A Vietnamese man has chosen to follow the newest agricultural trend which guarantees both profit and quality, with human health always in his mind.
While most villagers in Son La Province, located in northwestern Vietnam, still rely heavily on pesticides when growing vegetables and fruits, 30-year-old Vu Xuan Thanh pioneers clean agriculture practices with his organic crops.
The Na San region, near Son La’s airport, is where Thanh’s orange garden is located.
Customers are often invited to visit, observe, and acquaint themselves with clean agricultural practices that are becoming Thanh’s values to guarantee safety and quality of the goods he sells.
Thanh’s garden of one hectare is covered with orange trees with ripe fruits hanging off of the branches that look like orange polka dots on a green background from afar.
All these oranges are waiting to be reaped and sold in Hanoi’s organic grocery store chain ahead of Tet, when many kinds of fruit are in high demand.
Tet is the Vietnamese way to refer to the Lunar New Year festival, which is less than two weeks away.
“Actually I am not satisfied with the quality yet, but looking back at what I have achieved makes me very happy,” the owner of the garden said, indicating that the goal he set for himself is much more ambitious.
Each of the trees averagely bears 30 to 40 kilograms of clean oranges.
“My goal is to practice clean agriculture where I do not use any pesticides or growth-stimulating substances,” Thanh said.
“Instead, I only take advantage of natural organisms, creating my own ecosystem for the garden of oranges.”
In order to boost growth of the fruits, he uses organic fertilizers made of natural components including grass.
First organic orchard in the area
Thanh decided to follow the current career path six years ago when he went to Hung Yen Province in the Red River Delta in northern Vietnam to sell longans.
During his visit, he had a chance to learn more about sweet oranges grown organically, which are highly profitable because customers are willing to pay higher prices.
Coming back home, Thanh started cutting down coffea shrubs he was growing and replaced them with sweet orange trees.
After four years of waiting, the farmer was both confused and impatient as the trees produced no fruits.
“Four years with no fruits,” Thanh said.
“I was growing impatient and many times thought about cutting down the trees.
“At that time I was growing the trees like everyone else did without having a proper technique.”
Later he learnt that newly-grown trees do not produce many quality fruits.
The older the trees become, the more quality fruits they produce.
In 2017, his sweet orange garden started producing the first batch of oranges even though Thanh was only able to collect just around 10 tonnes of the fruit.
Back then, merchants would come to buy fruits from farmers at unstable prices, changing every year, to sell at the wholesale agricultural market of the region.
Not only Thanh but also his neighbours were fully dependent on the prices the merchants offered and their dealings.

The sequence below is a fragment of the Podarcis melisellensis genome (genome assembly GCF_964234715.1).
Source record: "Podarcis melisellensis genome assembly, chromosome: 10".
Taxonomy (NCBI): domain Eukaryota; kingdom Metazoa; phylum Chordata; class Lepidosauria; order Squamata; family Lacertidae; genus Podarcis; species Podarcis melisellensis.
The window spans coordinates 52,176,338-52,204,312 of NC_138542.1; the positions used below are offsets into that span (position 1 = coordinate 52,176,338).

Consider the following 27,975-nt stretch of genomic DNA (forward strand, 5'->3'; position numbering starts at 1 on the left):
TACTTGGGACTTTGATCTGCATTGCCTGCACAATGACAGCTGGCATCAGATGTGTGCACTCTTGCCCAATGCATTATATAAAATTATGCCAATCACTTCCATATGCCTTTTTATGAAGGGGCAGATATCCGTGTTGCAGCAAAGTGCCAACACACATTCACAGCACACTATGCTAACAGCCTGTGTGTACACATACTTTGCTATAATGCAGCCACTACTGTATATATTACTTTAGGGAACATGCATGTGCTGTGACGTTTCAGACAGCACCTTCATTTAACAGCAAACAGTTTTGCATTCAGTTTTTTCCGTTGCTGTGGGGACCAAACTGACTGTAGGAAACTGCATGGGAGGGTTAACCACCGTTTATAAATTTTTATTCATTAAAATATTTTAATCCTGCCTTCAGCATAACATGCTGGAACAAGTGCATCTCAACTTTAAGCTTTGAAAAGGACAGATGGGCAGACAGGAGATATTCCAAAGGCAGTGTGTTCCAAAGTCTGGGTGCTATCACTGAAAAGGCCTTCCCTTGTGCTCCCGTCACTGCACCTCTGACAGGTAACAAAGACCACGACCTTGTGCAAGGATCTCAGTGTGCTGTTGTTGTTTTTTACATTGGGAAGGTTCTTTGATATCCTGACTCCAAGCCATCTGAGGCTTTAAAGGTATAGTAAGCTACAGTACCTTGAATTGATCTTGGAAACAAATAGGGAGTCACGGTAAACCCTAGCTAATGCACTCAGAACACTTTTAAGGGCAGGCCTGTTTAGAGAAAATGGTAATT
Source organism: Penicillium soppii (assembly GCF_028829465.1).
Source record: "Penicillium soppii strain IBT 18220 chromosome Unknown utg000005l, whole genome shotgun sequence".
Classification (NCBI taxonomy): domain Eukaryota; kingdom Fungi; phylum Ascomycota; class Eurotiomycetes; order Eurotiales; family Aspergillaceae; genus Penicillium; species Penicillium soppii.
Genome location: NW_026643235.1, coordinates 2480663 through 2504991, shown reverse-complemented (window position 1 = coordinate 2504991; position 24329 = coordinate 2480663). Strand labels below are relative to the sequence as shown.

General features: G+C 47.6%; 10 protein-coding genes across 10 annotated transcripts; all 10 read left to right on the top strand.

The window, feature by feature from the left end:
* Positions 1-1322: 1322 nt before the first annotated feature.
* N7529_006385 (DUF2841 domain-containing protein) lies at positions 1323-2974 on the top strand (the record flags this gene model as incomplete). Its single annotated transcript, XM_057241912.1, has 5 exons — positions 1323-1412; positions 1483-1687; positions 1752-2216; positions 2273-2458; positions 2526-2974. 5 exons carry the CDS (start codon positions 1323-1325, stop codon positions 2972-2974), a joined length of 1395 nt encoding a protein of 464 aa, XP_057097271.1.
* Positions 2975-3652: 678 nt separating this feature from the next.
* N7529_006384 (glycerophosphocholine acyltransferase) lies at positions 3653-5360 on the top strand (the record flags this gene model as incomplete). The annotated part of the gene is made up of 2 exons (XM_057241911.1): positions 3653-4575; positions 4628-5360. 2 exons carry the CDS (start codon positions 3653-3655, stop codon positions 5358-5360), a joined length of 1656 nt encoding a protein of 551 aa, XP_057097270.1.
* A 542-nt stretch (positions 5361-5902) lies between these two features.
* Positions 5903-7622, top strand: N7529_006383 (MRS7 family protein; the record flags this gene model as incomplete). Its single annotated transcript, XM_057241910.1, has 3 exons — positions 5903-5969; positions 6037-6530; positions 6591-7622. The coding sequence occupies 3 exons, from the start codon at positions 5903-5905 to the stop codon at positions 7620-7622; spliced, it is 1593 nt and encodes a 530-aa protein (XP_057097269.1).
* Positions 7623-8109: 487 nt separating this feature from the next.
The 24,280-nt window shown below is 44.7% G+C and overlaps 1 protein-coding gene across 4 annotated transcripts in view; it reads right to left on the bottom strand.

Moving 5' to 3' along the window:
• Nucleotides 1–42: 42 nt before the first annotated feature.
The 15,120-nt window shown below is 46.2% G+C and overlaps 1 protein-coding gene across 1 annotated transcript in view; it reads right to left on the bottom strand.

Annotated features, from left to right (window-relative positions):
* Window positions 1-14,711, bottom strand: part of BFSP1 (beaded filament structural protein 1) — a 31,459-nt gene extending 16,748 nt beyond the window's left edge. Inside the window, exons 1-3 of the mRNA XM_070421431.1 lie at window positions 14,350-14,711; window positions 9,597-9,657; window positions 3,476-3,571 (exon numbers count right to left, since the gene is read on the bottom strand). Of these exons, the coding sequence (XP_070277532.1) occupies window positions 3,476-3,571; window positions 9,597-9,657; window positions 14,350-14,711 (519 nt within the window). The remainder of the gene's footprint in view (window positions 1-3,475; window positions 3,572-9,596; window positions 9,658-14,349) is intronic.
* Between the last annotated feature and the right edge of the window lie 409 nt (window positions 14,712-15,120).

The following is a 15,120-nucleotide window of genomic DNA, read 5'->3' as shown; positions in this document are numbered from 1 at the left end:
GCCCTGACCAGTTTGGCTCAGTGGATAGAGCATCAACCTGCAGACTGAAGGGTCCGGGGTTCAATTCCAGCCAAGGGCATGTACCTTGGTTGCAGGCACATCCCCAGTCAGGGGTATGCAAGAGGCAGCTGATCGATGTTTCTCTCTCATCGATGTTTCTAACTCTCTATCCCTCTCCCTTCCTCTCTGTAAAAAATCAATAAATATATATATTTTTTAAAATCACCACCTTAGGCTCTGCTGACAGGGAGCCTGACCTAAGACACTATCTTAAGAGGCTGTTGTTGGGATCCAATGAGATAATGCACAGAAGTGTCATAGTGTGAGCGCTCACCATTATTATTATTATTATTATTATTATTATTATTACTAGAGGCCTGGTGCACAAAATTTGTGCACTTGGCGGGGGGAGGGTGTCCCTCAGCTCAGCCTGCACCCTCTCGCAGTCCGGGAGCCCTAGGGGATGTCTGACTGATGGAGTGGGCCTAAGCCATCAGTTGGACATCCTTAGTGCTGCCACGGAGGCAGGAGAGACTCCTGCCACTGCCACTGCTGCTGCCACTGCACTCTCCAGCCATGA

Vexed by the unfairness of this situation, he pondered over how to guarantee himself and his peers more financial stability.
Hence, he began researching and planning the development of his sweet orange garden to maximize its profit and credibility.
The farmer even traveled to well-known orange-growing regions where he got to know many passionate farmers that gave him detailed instructions and explanations.
Living in Son La, he had to adjust the practices he learnt to his region’s climate to be able to grow the fruit effectively.
Encouraging other farmers
Being confident in his way of practicing clean agriculture, Thanh established a co-op of his region named Na San Agricultural Co-op with eight members, most of whom are still young and open-minded.
The members are all taught techniques and steps to attain high efficiency while following the correct procedures of clean agriculture.
The 30-year-old farmer is also responsible for developing the brand, finding distributors and a stable market.
Nowadays, the co-op Thanh developed has gotten a stamp certifying its fruits’ credible origin and the products are sold at organic grocery store chains in Hanoi.
“Many farmers still have a habit of abusing chemicals and fertilizers, which results in fruits unresponsive to these chemicals and diseases in people,” Thanh said.
“I hope that everyone would change their agricultural practice instead of depending on pesticides and growth substances that only provide low-quality products,” he added, indicating that customers nowadays are willing to pay higher prices in exchange for quality and health benefits.
“I had never thought about practicing clean agriculture that is safe for health, but now the market has changed so we need to adapt,” one of the co-op members said.
“Adopting clean agriculture would lead to the products being preferred by the market and prices being higher.”
Na San Agricultural Co-op has also been making efforts to spread the awareness by allowing kindergarteners and elementary school students to visit its gardens to learn about clean agriculture and how it is being adopted.
“I want to provide the students with an understanding of organic agriculture,” the founder of the co-op said.
“I want them to know what clean agriculture is and how safe it is because they might be the ones who change the country’s agricultural practices.”